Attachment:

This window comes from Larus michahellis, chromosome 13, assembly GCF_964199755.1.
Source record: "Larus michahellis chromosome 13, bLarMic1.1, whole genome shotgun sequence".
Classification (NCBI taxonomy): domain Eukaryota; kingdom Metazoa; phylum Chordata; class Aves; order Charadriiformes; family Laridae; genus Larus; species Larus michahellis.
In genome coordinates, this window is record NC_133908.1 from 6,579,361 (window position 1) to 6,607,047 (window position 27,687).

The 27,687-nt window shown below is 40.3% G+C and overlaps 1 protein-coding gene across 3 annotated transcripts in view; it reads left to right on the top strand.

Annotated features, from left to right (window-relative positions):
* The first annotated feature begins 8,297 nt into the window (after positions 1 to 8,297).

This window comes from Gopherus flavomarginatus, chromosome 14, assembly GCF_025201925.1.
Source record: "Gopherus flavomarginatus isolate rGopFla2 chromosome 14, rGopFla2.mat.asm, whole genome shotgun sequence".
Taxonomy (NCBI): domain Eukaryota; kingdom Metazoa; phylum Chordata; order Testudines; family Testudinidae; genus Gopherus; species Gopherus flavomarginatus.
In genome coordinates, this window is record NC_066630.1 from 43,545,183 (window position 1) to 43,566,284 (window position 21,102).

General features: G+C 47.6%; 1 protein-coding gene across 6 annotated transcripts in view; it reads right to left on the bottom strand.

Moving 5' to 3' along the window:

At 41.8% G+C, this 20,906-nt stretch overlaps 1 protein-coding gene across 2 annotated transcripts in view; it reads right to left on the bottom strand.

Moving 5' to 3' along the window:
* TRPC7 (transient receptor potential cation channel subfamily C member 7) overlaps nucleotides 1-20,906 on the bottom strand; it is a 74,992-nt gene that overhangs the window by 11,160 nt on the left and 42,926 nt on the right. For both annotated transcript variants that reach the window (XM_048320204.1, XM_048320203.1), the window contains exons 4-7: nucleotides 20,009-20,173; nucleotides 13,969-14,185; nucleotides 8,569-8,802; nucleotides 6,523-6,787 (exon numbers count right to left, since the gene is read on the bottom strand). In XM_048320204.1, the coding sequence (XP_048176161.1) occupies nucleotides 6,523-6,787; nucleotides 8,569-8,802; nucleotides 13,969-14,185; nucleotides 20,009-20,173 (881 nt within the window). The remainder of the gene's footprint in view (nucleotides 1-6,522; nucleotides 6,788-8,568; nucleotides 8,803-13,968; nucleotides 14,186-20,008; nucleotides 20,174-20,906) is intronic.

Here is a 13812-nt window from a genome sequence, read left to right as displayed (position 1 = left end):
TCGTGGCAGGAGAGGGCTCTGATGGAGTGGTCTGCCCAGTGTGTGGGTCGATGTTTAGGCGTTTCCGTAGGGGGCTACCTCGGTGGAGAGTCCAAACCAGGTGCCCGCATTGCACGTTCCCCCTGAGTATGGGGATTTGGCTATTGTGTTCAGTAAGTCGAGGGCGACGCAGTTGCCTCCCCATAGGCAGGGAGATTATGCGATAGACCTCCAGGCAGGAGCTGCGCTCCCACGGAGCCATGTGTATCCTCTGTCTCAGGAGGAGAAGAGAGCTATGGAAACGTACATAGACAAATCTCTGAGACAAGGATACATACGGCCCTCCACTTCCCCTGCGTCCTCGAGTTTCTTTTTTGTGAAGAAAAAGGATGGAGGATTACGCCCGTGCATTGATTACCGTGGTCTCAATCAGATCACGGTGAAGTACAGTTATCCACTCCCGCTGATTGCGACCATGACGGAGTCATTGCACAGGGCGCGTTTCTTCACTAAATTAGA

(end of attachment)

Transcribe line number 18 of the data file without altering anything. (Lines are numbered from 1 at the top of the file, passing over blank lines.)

TCGTGGCAGGAGAGGGCTCTGATGGAGTGGTCTGCCCAGTGTGTGGGTCGATGTTTAGGCGTTTCCGTAGGGGGCTACCTCGGTGGAGAGTCCAAACCAGGTGCCCGCATTGCACGTTCCCCCTGAGTATGGGGATTTGGCTATTGTGTTCAGTAAGTCGAGGGCGACGCAGTTGCCTCCCCATAGGCAGGGAGATTATGCGATAGACCTCCAGGCAGGAGCTGCGCTCCCACGGAGCCATGTGTATCCTCTGTCTCAGGAGGAGAAGAGAGCTATGGAAACGTACATAGACAAATCTCTGAGACAAGGATACATACGGCCCTCCACTTCCCCTGCGTCCTCGAGTTTCTTTTTTGTGAAGAAAAAGGATGGAGGATTACGCCCGTGCATTGATTACCGTGGTCTCAATCAGATCACGGTGAAGTACAGTTATCCACTCCCGCTGATTGCGACCATGACGGAGTCATTGCACAGGGCGCGTTTCTTCACTAAATTAGA